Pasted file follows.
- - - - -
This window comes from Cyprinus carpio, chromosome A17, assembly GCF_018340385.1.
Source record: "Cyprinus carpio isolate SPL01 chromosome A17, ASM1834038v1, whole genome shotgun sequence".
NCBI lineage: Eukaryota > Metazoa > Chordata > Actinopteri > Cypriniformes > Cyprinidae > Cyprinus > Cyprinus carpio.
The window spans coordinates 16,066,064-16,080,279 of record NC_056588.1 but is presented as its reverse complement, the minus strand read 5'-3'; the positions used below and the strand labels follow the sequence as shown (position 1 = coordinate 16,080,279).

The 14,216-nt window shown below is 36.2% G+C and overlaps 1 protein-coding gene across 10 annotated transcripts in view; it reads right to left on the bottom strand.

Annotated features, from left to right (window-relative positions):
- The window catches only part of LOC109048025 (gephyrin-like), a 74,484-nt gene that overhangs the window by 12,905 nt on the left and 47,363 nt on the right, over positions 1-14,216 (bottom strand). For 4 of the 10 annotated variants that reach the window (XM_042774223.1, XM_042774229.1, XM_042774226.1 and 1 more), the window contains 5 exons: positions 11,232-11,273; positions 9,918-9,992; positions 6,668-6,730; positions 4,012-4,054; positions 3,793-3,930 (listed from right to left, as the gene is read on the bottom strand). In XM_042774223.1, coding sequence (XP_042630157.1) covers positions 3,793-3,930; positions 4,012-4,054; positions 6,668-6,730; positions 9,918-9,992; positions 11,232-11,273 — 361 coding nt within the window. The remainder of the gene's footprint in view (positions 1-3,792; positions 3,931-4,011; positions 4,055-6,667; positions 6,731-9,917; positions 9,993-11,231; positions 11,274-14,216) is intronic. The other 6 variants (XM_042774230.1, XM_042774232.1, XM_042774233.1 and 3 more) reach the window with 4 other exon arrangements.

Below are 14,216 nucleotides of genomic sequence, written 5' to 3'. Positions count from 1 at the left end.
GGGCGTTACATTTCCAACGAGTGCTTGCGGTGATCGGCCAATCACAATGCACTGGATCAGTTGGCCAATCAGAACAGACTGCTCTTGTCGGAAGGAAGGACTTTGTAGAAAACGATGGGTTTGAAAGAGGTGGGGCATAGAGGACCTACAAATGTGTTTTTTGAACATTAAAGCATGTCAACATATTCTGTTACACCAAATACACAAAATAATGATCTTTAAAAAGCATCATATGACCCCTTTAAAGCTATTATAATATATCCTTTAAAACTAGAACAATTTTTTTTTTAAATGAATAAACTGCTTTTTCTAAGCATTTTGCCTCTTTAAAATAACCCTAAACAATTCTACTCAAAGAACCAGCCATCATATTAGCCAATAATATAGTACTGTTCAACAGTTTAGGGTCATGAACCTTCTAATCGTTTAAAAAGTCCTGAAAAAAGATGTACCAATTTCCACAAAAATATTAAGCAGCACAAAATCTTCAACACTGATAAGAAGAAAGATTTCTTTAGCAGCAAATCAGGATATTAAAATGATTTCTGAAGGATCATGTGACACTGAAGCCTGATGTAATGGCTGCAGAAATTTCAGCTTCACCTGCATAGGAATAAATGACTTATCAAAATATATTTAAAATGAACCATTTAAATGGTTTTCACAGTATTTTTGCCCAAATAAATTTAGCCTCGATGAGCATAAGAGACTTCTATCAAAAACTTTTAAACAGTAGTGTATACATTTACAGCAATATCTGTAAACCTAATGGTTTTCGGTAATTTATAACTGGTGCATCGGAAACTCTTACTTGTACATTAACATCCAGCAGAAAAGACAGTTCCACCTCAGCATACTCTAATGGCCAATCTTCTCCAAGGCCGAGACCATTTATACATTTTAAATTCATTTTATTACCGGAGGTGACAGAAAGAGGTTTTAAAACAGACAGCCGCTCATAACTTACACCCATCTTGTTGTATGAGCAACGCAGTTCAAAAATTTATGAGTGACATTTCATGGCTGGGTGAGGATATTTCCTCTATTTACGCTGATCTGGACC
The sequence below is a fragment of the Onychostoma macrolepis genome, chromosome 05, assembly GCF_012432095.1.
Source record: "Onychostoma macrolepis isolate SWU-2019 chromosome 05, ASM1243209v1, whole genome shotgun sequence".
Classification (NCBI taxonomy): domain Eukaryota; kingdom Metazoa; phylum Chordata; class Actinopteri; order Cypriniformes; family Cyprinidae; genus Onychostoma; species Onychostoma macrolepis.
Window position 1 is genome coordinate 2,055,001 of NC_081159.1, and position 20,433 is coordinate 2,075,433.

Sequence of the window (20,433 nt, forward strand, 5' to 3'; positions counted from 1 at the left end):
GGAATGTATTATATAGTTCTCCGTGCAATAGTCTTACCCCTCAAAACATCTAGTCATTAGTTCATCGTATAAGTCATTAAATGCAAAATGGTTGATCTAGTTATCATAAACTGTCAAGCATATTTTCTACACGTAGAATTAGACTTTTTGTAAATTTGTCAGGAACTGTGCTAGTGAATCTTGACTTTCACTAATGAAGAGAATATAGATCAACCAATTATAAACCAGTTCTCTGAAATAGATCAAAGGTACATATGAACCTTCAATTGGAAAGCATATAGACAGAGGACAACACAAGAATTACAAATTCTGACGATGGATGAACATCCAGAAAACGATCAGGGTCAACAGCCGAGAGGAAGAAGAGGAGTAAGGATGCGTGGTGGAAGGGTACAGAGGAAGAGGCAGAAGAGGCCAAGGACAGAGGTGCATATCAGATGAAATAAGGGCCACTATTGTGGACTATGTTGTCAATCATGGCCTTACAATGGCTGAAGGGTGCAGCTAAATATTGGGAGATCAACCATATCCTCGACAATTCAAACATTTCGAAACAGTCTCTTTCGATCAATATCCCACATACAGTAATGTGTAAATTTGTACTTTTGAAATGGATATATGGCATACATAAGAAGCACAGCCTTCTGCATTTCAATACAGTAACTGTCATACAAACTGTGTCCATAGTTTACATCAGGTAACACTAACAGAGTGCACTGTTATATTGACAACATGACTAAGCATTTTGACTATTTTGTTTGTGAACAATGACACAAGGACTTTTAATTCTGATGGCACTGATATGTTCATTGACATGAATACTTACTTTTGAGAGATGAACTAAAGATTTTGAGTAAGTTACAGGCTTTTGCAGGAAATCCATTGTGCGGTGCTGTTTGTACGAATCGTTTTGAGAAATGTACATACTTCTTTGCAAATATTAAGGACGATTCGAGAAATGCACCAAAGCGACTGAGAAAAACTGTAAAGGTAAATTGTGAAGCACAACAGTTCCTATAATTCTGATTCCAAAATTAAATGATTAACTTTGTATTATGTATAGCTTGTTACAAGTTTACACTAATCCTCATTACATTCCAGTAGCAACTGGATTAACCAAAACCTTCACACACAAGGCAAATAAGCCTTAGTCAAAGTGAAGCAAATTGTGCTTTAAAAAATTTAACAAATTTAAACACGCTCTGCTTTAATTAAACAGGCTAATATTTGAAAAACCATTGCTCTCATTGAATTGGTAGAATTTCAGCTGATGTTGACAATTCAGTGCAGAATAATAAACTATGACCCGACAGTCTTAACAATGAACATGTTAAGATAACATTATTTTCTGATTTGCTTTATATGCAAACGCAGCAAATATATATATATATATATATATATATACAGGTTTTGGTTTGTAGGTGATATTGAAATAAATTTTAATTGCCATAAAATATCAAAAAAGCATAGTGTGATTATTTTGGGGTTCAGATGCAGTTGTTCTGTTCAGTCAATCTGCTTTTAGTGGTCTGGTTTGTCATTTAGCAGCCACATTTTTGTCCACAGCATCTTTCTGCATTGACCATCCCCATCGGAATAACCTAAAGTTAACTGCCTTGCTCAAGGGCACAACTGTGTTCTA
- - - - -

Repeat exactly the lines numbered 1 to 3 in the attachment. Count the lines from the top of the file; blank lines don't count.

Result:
This window comes from Cyprinus carpio, chromosome A17, assembly GCF_018340385.1.
Source record: "Cyprinus carpio isolate SPL01 chromosome A17, ASM1834038v1, whole genome shotgun sequence".
NCBI lineage: Eukaryota > Metazoa > Chordata > Actinopteri > Cypriniformes > Cyprinidae > Cyprinus > Cyprinus carpio.